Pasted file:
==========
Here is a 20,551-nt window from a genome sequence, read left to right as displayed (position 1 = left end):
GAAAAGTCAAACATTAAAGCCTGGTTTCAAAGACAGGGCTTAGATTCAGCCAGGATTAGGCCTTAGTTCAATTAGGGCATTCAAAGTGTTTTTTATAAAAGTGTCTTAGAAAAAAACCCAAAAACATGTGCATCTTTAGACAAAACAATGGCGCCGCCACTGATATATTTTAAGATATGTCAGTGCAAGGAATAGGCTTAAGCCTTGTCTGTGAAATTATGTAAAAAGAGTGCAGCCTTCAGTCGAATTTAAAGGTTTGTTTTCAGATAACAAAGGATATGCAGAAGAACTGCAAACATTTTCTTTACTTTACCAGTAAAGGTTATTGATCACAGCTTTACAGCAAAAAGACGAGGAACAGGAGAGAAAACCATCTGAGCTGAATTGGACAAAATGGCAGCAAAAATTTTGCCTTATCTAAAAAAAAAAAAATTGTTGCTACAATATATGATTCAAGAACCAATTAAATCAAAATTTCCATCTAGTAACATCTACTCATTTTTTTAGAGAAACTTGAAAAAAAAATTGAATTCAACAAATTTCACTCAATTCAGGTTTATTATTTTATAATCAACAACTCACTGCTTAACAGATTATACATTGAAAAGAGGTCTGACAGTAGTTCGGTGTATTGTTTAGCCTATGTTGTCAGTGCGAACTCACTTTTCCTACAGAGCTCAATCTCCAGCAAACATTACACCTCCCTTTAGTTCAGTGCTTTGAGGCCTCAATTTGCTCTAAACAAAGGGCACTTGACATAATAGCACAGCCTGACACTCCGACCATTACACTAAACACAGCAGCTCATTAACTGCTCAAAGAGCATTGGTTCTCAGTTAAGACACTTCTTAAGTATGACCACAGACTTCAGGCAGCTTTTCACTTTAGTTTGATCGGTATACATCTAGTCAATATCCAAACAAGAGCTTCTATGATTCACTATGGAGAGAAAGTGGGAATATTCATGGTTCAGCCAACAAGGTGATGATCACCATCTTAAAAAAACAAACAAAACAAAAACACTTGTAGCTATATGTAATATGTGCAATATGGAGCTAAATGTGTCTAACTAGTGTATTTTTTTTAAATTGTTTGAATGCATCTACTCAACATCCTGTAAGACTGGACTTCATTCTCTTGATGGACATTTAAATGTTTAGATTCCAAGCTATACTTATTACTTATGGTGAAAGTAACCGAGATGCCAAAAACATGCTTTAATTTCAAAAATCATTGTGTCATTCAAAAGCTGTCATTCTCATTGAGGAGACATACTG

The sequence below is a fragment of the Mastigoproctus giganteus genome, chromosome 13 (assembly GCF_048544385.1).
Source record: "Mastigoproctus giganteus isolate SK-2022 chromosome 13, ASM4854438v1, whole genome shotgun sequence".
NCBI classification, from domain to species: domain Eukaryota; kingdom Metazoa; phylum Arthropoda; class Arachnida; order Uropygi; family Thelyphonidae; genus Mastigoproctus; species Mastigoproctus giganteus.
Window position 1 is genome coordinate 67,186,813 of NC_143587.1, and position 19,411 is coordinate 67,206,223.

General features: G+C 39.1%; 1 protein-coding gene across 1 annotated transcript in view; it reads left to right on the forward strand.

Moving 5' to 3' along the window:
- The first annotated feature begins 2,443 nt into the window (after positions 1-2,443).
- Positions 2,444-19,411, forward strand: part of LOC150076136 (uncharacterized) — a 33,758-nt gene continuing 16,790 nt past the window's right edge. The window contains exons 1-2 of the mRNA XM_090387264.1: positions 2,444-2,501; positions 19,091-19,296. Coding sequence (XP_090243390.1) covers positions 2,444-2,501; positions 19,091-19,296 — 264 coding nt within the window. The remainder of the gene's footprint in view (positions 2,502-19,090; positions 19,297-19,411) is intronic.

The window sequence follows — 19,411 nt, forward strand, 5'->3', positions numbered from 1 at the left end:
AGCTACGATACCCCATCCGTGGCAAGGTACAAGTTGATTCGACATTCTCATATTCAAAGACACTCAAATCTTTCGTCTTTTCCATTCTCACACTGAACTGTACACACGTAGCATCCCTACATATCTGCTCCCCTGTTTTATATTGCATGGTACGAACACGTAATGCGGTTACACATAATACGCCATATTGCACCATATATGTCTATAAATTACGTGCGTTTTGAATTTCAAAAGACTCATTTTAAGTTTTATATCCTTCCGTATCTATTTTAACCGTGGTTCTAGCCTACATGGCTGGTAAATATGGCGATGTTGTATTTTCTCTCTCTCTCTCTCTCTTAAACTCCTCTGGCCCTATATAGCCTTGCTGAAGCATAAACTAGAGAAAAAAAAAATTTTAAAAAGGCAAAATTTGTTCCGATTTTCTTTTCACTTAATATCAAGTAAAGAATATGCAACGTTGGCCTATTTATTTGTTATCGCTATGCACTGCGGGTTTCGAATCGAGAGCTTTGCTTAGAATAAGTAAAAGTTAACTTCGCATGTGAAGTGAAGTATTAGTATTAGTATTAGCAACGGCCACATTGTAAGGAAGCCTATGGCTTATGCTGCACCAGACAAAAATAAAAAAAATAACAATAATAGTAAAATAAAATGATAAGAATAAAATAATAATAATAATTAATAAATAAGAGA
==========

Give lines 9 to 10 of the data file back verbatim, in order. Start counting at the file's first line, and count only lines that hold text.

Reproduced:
- The first annotated feature begins 2,443 nt into the window (after positions 1-2,443).
- Positions 2,444-19,411, forward strand: part of LOC150076136 (uncharacterized) — a 33,758-nt gene continuing 16,790 nt past the window's right edge. The window contains exons 1-2 of the mRNA XM_090387264.1: positions 2,444-2,501; positions 19,091-19,296. Coding sequence (XP_090243390.1) covers positions 2,444-2,501; positions 19,091-19,296 — 264 coding nt within the window. The remainder of the gene's footprint in view (positions 2,502-19,090; positions 19,297-19,411) is intronic.